Uber’s IPO: Will Investors Play The Company’s Long Game?

NEW YORK, NEW YORK - MAY 10: Uber CEO Dara Khosrowshahi (center) joins other employees in ringing the Opening Bell at the New York Stock Exchange (NYSE) as the ride-hailing company Uber makes its highly anticipated initial public offering (IPO) on May 10, 2019 in New York City.

Yesterday, Friday May 10, finally produced the long-awaited IPO of the Uber, a company founded 10 years ago, hated by some and loved by others, that without a doubt will leave its mark on history.

I pretty much share the analysis of this Wired article: regardless of how the company performs on the stock market, backing Uber is backing the future of autonomous driving and the transition of the automobile from product to service.

The company’s share price reflects many things: firstly, the fear of a repeat of Lyft’s experience: the company urgently needed to go public before Uber to gain attention, that is part of the same trend, but is not only much smaller, but only present in one country and lacks Uber’s muscle in the development of autonomous driving, although it is now actively looking for partners to make up for that.

Lyft and Uber’s IPOs do not reflect the financial reality of these companies today: last year Uber lost $1.8 billion on revenue of $11.3 billion, and like Lyft, does not expect to be in the black any time soon. The race is on: these companies have to develop the expertise and scale to withstand losses in the run up to the inevitable transportation revolution: replacing the main cost component, drivers, with self-driving vehicles.

The trend is clear and has been evident for a long time to all but the most obstinate: even carmakers know that they will soon have to stop selling a product that spends 97% of its time parked on the street or in a garage, and instead move to operating fleets of autonomous cars that ferry passengers non-stop, 24/7. This is no longer the stuff of science fiction, with many millions of accident-free autonomous miles already logged by companies such as Waymo: this is what lies behind Uber’s IPO: a company with very patient investors willing to bet long term as the company steadily strengthens its position in an industry, transportation — not only of people, but of many other things, from food to merchandise — worth trillions of dollars.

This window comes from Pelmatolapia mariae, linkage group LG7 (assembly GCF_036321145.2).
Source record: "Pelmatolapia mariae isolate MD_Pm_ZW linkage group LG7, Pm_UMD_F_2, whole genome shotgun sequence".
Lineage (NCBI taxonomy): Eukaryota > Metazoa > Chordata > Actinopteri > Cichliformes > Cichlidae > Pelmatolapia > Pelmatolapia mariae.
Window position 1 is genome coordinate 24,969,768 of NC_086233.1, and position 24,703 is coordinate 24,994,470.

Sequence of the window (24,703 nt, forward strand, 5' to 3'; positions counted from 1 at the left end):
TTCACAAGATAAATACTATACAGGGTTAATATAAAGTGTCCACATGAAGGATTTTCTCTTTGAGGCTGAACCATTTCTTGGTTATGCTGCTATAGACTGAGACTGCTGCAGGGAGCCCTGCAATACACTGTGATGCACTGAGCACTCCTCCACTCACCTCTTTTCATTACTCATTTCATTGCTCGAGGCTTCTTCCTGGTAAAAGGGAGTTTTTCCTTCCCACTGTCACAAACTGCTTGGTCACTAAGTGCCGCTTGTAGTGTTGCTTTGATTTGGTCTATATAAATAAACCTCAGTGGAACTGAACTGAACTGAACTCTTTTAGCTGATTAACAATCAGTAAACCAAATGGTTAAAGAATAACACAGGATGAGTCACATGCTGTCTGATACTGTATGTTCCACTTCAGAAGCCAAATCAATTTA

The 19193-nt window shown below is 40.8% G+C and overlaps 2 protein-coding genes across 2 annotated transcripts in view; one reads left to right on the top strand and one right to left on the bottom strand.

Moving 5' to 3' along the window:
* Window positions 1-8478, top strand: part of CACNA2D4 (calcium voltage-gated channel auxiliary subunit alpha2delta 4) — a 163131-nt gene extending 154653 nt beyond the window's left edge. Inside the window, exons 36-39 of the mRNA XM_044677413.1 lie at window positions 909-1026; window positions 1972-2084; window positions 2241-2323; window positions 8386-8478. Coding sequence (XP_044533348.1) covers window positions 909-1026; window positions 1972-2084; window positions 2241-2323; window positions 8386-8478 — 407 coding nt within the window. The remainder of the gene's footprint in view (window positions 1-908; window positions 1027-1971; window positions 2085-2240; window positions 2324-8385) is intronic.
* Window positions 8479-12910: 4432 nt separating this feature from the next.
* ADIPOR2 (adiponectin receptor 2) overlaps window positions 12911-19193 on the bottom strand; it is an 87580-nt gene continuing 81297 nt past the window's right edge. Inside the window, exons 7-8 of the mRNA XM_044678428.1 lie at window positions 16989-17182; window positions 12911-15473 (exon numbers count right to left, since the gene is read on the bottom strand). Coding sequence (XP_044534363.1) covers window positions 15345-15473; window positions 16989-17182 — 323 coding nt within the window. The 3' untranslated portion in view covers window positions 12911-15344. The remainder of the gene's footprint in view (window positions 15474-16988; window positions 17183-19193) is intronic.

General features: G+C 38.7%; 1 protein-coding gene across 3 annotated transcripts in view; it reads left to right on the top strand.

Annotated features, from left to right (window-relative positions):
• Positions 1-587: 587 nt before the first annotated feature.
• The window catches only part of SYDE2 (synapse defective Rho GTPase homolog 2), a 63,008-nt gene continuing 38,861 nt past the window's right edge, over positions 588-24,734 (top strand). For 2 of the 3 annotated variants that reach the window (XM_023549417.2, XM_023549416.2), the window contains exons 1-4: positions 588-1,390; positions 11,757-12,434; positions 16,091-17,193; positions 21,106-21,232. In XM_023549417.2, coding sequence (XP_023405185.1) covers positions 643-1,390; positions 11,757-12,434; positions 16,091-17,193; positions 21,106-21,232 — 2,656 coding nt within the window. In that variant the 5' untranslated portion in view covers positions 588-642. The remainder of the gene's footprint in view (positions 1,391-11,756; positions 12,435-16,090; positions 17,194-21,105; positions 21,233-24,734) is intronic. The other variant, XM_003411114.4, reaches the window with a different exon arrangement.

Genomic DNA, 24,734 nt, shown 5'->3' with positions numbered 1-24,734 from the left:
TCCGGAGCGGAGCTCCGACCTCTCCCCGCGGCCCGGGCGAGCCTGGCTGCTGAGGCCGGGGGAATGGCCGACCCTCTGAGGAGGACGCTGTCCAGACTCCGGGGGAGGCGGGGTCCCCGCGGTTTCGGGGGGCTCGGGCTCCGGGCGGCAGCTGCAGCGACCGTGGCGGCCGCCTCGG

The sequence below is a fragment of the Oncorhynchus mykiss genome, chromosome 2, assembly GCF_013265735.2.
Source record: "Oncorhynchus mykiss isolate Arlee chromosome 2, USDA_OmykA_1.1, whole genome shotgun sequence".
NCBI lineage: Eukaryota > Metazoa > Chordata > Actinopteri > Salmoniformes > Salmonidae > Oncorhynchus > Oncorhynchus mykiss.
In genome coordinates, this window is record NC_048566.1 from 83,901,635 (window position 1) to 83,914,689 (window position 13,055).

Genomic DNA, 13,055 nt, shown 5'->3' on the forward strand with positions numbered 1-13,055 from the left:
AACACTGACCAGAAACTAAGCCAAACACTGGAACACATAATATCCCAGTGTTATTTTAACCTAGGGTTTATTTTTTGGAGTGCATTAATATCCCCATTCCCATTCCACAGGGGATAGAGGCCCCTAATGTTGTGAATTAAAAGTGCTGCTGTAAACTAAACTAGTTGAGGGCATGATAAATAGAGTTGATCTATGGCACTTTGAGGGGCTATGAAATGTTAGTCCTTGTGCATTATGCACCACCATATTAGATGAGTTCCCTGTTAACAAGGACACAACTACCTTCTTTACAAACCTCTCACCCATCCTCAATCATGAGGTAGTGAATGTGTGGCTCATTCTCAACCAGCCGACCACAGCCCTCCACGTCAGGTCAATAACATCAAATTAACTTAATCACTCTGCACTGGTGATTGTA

How long will it be before we see robotaxi fleets transporting people in cities more cheaply than at present, with a driver? The answer depends on who you ask., Waymo, the best placed to answer, says this is possible: it launched Waymo One as a commercial service on December 5, is ready to put many more vehicles on the streets and even to manufacture themand has been operating without problems, aside from a few random acts of vandalism. The company’s valuation stands at around $175 billion, well above the $82.4 billion that Uber is worth after its IPO, a clear indication of the opportunity provide by the future of transport.

Waymo’s case is interesting, because although the company is obviously the best place to develop autonomous driving, it has very little experience in operating a business model, perhaps making it an interesting partner down the road for Uber. In fact, both companies have explored the possibility of working together.

Elon Musk remains characteristically optimistic, some would say reckless, although for the moment his predictions have all come true. Morgan Stanley values ​​Tesla’s autonomous driving operations at a tenth of Waymo’s, which if nothing else, shows that autonomous driving is a technology with the potential to change the world as we know it. GM’s Cruise recently raised $1.15 billion and its value is put at around $19 billion.

What does Uber have to say about all this? Its CEO, Dara Khosrowshahi, says he shares Elon Musk’s vision but not his time frame. Khosrowshahi says the transition to fleets of self-driving cars will take a few more years. Anyone looking for clues in Uber’s share price at the end of its first day’s trading: the shareholders’ faith in Khosrowshahi’s estimates and whether they are prepared to play the long game.

Uber’s IPO will not have attracted speculators or those looking in the short term or for profit forecasts: it’s about the future of transportation. How the markets value companies like Lyft or Uber will decide whether the future arrives sooner or later. The technology is here: ask Waymo. Regulating the sector will not be difficult, given the obvious benefits of fewer road deaths and injuries, as well as reducing pollution and traffic. Autonomous driving will depend, among other factors, on the faith investors show in it.


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